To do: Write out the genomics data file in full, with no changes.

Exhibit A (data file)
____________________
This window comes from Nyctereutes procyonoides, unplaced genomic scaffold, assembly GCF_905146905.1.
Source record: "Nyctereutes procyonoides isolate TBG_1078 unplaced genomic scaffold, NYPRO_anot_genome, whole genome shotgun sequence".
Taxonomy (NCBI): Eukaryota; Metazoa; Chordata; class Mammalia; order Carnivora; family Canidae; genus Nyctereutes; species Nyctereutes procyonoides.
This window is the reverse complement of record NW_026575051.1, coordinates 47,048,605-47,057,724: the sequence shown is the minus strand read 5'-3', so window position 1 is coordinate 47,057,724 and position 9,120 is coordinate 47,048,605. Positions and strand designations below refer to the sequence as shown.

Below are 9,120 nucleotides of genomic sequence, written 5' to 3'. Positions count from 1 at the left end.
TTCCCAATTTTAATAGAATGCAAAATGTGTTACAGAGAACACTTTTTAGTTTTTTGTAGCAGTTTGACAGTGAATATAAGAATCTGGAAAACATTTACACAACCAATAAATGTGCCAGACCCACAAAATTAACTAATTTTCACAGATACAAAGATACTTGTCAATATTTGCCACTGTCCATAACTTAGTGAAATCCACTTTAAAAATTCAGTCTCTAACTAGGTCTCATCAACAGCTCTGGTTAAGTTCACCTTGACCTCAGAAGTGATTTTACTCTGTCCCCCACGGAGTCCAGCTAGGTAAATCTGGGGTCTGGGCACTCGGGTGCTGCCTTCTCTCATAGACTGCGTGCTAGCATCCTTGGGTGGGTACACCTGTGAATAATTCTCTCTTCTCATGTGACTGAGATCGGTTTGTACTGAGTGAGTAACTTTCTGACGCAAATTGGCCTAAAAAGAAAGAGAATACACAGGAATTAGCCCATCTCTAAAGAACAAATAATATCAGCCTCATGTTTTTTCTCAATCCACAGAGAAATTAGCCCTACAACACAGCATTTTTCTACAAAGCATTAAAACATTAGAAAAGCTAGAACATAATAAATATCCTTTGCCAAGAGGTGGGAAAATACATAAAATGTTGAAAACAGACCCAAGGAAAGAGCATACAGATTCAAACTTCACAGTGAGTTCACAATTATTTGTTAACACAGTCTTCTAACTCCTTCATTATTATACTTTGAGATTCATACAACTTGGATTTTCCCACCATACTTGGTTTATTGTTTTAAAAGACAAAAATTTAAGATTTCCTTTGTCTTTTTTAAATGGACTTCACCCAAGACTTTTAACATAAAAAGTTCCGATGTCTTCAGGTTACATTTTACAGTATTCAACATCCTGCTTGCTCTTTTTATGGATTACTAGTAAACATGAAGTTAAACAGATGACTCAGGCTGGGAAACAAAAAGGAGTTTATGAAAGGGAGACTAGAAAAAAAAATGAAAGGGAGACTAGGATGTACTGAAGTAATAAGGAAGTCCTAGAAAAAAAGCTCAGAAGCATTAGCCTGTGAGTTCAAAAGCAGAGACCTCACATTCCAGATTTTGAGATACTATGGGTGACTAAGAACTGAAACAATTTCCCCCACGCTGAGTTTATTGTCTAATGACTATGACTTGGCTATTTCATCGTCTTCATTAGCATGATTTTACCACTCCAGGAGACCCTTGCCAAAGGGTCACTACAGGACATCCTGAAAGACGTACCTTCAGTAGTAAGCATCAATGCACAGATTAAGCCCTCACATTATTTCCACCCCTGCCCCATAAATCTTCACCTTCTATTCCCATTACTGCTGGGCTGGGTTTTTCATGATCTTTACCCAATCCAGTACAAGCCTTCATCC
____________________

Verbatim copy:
This window comes from Nyctereutes procyonoides, unplaced genomic scaffold, assembly GCF_905146905.1.
Source record: "Nyctereutes procyonoides isolate TBG_1078 unplaced genomic scaffold, NYPRO_anot_genome, whole genome shotgun sequence".
Taxonomy (NCBI): Eukaryota; Metazoa; Chordata; class Mammalia; order Carnivora; family Canidae; genus Nyctereutes; species Nyctereutes procyonoides.
This window is the reverse complement of record NW_026575051.1, coordinates 47,048,605-47,057,724: the sequence shown is the minus strand read 5'-3', so window position 1 is coordinate 47,057,724 and position 9,120 is coordinate 47,048,605. Positions and strand designations below refer to the sequence as shown.

Below are 9,120 nucleotides of genomic sequence, written 5' to 3'. Positions count from 1 at the left end.
TTCCCAATTTTAATAGAATGCAAAATGTGTTACAGAGAACACTTTTTAGTTTTTTGTAGCAGTTTGACAGTGAATATAAGAATCTGGAAAACATTTACACAACCAATAAATGTGCCAGACCCACAAAATTAACTAATTTTCACAGATACAAAGATACTTGTCAATATTTGCCACTGTCCATAACTTAGTGAAATCCACTTTAAAAATTCAGTCTCTAACTAGGTCTCATCAACAGCTCTGGTTAAGTTCACCTTGACCTCAGAAGTGATTTTACTCTGTCCCCCACGGAGTCCAGCTAGGTAAATCTGGGGTCTGGGCACTCGGGTGCTGCCTTCTCTCATAGACTGCGTGCTAGCATCCTTGGGTGGGTACACCTGTGAATAATTCTCTCTTCTCATGTGACTGAGATCGGTTTGTACTGAGTGAGTAACTTTCTGACGCAAATTGGCCTAAAAAGAAAGAGAATACACAGGAATTAGCCCATCTCTAAAGAACAAATAATATCAGCCTCATGTTTTTTCTCAATCCACAGAGAAATTAGCCCTACAACACAGCATTTTTCTACAAAGCATTAAAACATTAGAAAAGCTAGAACATAATAAATATCCTTTGCCAAGAGGTGGGAAAATACATAAAATGTTGAAAACAGACCCAAGGAAAGAGCATACAGATTCAAACTTCACAGTGAGTTCACAATTATTTGTTAACACAGTCTTCTAACTCCTTCATTATTATACTTTGAGATTCATACAACTTGGATTTTCCCACCATACTTGGTTTATTGTTTTAAAAGACAAAAATTTAAGATTTCCTTTGTCTTTTTTAAATGGACTTCACCCAAGACTTTTAACATAAAAAGTTCCGATGTCTTCAGGTTACATTTTACAGTATTCAACATCCTGCTTGCTCTTTTTATGGATTACTAGTAAACATGAAGTTAAACAGATGACTCAGGCTGGGAAACAAAAAGGAGTTTATGAAAGGGAGACTAGAAAAAAAAATGAAAGGGAGACTAGGATGTACTGAAGTAATAAGGAAGTCCTAGAAAAAAAGCTCAGAAGCATTAGCCTGTGAGTTCAAAAGCAGAGACCTCACATTCCAGATTTTGAGATACTATGGGTGACTAAGAACTGAAACAATTTCCCCCACGCTGAGTTTATTGTCTAATGACTATGACTTGGCTATTTCATCGTCTTCATTAGCATGATTTTACCACTCCAGGAGACCCTTGCCAAAGGGTCACTACAGGACATCCTGAAAGACGTACCTTCAGTAGTAAGCATCAATGCACAGATTAAGCCCTCACATTATTTCCACCCCTGCCCCATAAATCTTCACCTTCTATTCCCATTACTGCTGGGCTGGGTTTTTCATGATCTTTACCCAATCCAGTACAAGCCTTCATCC